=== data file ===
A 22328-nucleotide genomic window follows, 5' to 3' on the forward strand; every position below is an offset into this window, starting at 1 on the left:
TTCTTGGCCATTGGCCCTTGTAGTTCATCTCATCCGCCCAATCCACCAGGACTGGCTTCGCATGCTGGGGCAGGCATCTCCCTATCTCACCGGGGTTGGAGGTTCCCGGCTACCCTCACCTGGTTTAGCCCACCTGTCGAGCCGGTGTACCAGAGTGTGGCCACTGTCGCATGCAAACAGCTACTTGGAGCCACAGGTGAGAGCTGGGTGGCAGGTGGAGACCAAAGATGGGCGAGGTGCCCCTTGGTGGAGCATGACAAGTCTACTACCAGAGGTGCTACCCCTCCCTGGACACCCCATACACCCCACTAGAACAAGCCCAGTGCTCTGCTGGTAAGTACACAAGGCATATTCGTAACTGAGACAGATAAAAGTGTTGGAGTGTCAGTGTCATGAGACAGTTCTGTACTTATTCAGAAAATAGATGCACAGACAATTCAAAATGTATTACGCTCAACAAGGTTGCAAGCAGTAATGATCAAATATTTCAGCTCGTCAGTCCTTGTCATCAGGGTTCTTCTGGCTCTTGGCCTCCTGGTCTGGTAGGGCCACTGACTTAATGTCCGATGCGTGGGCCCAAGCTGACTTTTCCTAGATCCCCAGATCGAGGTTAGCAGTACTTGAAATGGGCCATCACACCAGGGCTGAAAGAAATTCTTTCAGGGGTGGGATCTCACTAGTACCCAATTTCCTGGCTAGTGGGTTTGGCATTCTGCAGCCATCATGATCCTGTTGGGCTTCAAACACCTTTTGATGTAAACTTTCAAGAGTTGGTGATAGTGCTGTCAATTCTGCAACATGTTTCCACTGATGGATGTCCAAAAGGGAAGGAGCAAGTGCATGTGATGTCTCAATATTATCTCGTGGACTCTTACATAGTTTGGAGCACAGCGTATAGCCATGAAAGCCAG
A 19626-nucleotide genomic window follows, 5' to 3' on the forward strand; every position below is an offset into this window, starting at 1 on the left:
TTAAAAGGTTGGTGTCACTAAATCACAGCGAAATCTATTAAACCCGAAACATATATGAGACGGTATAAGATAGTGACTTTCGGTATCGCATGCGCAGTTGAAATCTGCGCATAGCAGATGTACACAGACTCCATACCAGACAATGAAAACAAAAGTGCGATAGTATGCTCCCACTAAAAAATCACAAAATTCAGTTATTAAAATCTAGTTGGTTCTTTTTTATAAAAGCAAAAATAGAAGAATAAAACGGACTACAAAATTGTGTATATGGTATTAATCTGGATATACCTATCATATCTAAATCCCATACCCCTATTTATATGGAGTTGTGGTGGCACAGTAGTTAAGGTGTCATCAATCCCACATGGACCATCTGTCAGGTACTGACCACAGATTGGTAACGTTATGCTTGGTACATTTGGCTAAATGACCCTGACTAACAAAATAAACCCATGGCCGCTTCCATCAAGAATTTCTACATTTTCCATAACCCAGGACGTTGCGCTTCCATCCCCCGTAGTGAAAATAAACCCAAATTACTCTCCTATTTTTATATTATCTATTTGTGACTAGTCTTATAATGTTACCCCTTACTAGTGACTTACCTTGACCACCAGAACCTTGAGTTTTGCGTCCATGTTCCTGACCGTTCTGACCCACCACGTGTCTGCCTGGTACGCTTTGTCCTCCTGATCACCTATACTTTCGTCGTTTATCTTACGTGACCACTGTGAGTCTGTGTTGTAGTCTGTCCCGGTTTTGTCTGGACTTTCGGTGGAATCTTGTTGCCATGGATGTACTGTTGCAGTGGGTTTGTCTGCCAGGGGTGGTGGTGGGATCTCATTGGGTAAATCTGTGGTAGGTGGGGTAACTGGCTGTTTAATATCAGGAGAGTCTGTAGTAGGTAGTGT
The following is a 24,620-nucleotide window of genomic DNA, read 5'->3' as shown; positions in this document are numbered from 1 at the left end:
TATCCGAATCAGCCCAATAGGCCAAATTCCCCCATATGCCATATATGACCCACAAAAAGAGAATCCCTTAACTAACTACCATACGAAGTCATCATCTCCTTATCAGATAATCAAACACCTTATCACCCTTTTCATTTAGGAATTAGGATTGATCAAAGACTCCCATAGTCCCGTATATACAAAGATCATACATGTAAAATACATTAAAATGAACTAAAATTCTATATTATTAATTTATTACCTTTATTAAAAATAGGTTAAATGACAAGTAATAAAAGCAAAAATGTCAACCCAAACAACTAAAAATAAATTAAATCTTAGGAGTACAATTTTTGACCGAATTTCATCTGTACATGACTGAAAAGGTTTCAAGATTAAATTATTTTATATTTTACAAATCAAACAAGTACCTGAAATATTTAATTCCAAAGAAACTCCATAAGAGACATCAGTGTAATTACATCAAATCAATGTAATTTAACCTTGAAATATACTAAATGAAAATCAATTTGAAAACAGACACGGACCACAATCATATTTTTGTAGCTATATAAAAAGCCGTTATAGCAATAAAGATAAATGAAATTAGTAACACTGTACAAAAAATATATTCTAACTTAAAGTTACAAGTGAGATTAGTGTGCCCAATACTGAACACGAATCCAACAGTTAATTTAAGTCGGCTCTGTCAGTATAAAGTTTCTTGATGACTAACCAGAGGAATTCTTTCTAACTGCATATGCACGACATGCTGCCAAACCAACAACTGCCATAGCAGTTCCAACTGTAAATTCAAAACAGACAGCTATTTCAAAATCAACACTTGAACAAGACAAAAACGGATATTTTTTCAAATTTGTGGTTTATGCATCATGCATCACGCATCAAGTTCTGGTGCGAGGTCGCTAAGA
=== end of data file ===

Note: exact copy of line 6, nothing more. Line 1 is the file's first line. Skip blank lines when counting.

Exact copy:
TATCCGAATCAGCCCAATAGGCCAAATTCCCCCATATGCCATATATGACCCACAAAAAGAGAATCCCTTAACTAACTACCATACGAAGTCATCATCTCCTTATCAGATAATCAAACACCTTATCACCCTTTTCATTTAGGAATTAGGATTGATCAAAGACTCCCATAGTCCCGTATATACAAAGATCATACATGTAAAATACATTAAAATGAACTAAAATTCTATATTATTAATTTATTACCTTTATTAAAAATAGGTTAAATGACAAGTAATAAAAGCAAAAATGTCAACCCAAACAACTAAAAATAAATTAAATCTTAGGAGTACAATTTTTGACCGAATTTCATCTGTACATGACTGAAAAGGTTTCAAGATTAAATTATTTTATATTTTACAAATCAAACAAGTACCTGAAATATTTAATTCCAAAGAAACTCCATAAGAGACATCAGTGTAATTACATCAAATCAATGTAATTTAACCTTGAAATATACTAAATGAAAATCAATTTGAAAACAGACACGGACCACAATCATATTTTTGTAGCTATATAAAAAGCCGTTATAGCAATAAAGATAAATGAAATTAGTAACACTGTACAAAAAATATATTCTAACTTAAAGTTACAAGTGAGATTAGTGTGCCCAATACTGAACACGAATCCAACAGTTAATTTAAGTCGGCTCTGTCAGTATAAAGTTTCTTGATGACTAACCAGAGGAATTCTTTCTAACTGCATATGCACGACATGCTGCCAAACCAACAACTGCCATAGCAGTTCCAACTGTAAATTCAAAACAGACAGCTATTTCAAAATCAACACTTGAACAAGACAAAAACGGATATTTTTTCAAATTTGTGGTTTATGCATCATGCATCACGCATCAAGTTCTGGTGCGAGGTCGCTAAGA